One advantage of this approach is a shortened steroid course, and there are many reported long-term survivals beyond 2 years. These patients should undergo magnetic resonance imaging prior to surgery to rule out occult sites of metastasis not seen on computed tomographic scans. Patients with femoral metastases should be evaluated for prophylactic orthopedic pinning prior to radiation therapy, especially if more than 60% of the bone cross section or more than 50% of the cortex circumference is involved. Pathologic fractures should be considered for orthopedic stabilization prior to radiation. In general, at least a 2-week interval should be allowed between surgery and the institution of radiation therapy in order to allow for callus formation.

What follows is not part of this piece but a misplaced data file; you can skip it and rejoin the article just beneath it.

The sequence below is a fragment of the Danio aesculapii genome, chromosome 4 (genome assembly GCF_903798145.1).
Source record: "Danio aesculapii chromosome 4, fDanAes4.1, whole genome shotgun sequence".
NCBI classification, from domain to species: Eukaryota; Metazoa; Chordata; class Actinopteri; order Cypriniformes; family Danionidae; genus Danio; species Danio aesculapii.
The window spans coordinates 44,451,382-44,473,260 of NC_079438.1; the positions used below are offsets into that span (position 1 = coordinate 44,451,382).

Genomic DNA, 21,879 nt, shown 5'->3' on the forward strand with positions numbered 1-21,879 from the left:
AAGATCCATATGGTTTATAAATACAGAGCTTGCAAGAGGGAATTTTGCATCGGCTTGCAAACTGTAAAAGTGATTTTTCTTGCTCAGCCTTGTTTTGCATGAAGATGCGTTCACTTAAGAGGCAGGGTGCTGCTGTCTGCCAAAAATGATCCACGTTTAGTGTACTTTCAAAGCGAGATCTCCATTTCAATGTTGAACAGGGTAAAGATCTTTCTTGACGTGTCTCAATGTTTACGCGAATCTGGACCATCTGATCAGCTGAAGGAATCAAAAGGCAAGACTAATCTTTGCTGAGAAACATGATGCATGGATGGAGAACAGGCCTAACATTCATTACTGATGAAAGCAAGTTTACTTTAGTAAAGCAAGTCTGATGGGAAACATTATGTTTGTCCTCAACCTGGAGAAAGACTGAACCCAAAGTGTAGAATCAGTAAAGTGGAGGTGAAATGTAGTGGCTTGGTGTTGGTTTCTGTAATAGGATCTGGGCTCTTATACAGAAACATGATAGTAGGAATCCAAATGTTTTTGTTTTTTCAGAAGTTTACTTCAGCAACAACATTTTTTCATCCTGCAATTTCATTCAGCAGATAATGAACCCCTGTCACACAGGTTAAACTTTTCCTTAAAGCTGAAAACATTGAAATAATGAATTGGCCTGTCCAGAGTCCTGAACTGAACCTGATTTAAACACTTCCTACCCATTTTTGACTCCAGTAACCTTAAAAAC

Primary Radiation Therapy
Resectable but Medically Inoperable Lung Cancer
Smart and Hilton reported in 1956 a 32% 5-year survival in a series of 33 patients with early-stage lung cancer treated with primary radiation therapy. They were encouraged to utilize radiation therapy because of favorable anecdotal results in patients who were inoperable or who refused surgery. These results were comparable to those in contemporary surgical reports. Noordijk et al reported in 1988 on a group of elderly patients (mean age, 74 years) with stage 1 or 2 cancers irradiated because of poor medical condition or refusal of surgery. The median survival of this group was 27 months, comparable to that of a group of similarly elderly patients with stage 1 or 2 disease who were treated operatively during the same time period (median survival, 23 months).